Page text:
Failed Westin Proposal Raises Questions for Future Development in Clayton

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“But now residents can rest easy.” That is at least if they enjoy a vacant storefront and surface parking lot. The proposal for a 245-room Westin Hotel at Maryland and Central Avenues in Clayton is dead. First proposed in 2007, the tower and retail/parking structure on the north side of Maryland had been redesigned several times. Graybar has now purchased the site, but has no current plans to develop the site. The Post-Dispatch has a good write-up. Toronto Cialis

“But now residents can rest easy.” That is at least if they enjoy a vacant storefront and surface parking lot. The proposal for a 245-room Westin Hotel at Maryland and Central Avenues in Clayton is dead. First proposed in 2007, the tower and retail/parking structure on the north side of Maryland had been redesigned several times. Graybar has now purchased the site, but has no current plans to develop the site. The Post-Dispatch has a good write-up.

Ultimately the project was the victim of a down economy as the property went into foreclosure and was available to purchase, but Graybar, whose headquarters sits to the west, and nearby residents were happy to do their part. It would seem that Graybar enjoys 1980 Clayton and so do many residents. I always enjoy/cringe at the irony of those who build mid-rise towers in place of low-rise and then complain that anything higher would be inappropriate.

Graybar opposed the development at city meetings, making the ridiculous argument that a large hotel and associated traffic would have endangered their 130 employees. Now that’s just stupid. Are they prepared to use the same argument against the nearby public library? It would appear that Clayton may be reaching a point of limited development as NIMBY’s backed by established businesses say enough is enough.

While projects such as Maryland Walk have added density, residents of the nine-story $73M Crescent fought to lower the height of the new Centene headquarters at Forsyth and Hanley in the central business district. Their argument boiled down to saying that they bought a residence counting on the fact that the view from their window would never change.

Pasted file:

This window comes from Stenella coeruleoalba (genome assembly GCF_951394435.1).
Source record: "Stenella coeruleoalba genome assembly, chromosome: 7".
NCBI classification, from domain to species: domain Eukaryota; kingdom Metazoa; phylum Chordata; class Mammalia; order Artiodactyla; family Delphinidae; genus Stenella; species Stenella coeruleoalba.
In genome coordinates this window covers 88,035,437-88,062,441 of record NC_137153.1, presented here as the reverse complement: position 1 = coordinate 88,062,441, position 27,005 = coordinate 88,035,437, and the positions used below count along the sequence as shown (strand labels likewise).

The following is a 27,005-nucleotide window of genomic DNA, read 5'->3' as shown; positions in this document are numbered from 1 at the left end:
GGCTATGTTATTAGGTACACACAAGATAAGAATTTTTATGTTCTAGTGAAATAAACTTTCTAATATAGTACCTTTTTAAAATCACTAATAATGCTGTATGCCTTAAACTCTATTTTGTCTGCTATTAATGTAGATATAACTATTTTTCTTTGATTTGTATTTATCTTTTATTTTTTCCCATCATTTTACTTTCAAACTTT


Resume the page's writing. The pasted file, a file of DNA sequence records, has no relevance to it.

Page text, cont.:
The Westin would have added density to a city that feels more like an office park than a downtown. The added (dangerous) traffic would have boosted demand for restaurant and retail options as well. The addition of development on the north side of Maryland would have been a very positive step toward making Maryland Avenue an attractive corridor instead of the dead edge of development.


{Maryland Walk and The Crescent developments in Clayton}

According to the Post-Dispatch, Lodging Hospitality Management, owner of the Seven Gables Inn has expressed an interest in expanding into the buildings which back up to their property facing Meramec Avenue. They would seek to expand from their current 32 rooms to 80 or 90. It would interesting to see how the two buildings may be tied together and the reuse of the current perfectly functional building would be welcome.

But what effect will Clayton NIMBYism have on future development? Will hotel growth be limited? Will the former Trianon condominium proposal ever return? If developments receive the knee-jerk “more traffic is dangerous” or “taller is worse” treatment, Clayton will stall. Looking for a silver lining? Perhaps that’s good news for the region’s first downtown.


{the various stages of proposed design – CORE10 Architecture, 2009}


{the site plan and rendering of retail/parking on north side of Maryland – CORE10 Architecture, 2009}

*top image courtesy CORE10 Architecture, 2009/Bob Watel

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  • We appreciate Mr. Ihnen’s comments and also the other comments about the pros/cons of density. As designers we work with what we’re given by our clients. Sometimes those plans prove successful, but often they don’t. Neither outcome should be seen as a larger judgement of an individual concept or of the urban impacts that concept represents. For better and for worse, cities in this country develop primarily because private money (or privately borrowed money) decides to take risks. This project failed simply because the money didn’t like the risk at this point in time, not because of controversy (the project earned approval from Clayton’s city council with citizens both vocally supporting and opposing). We’ve been involved in smaller scale proposals for the site as well but with less development comes less return and therefore the appetite for private risk often goes down with more modest proposals, not up.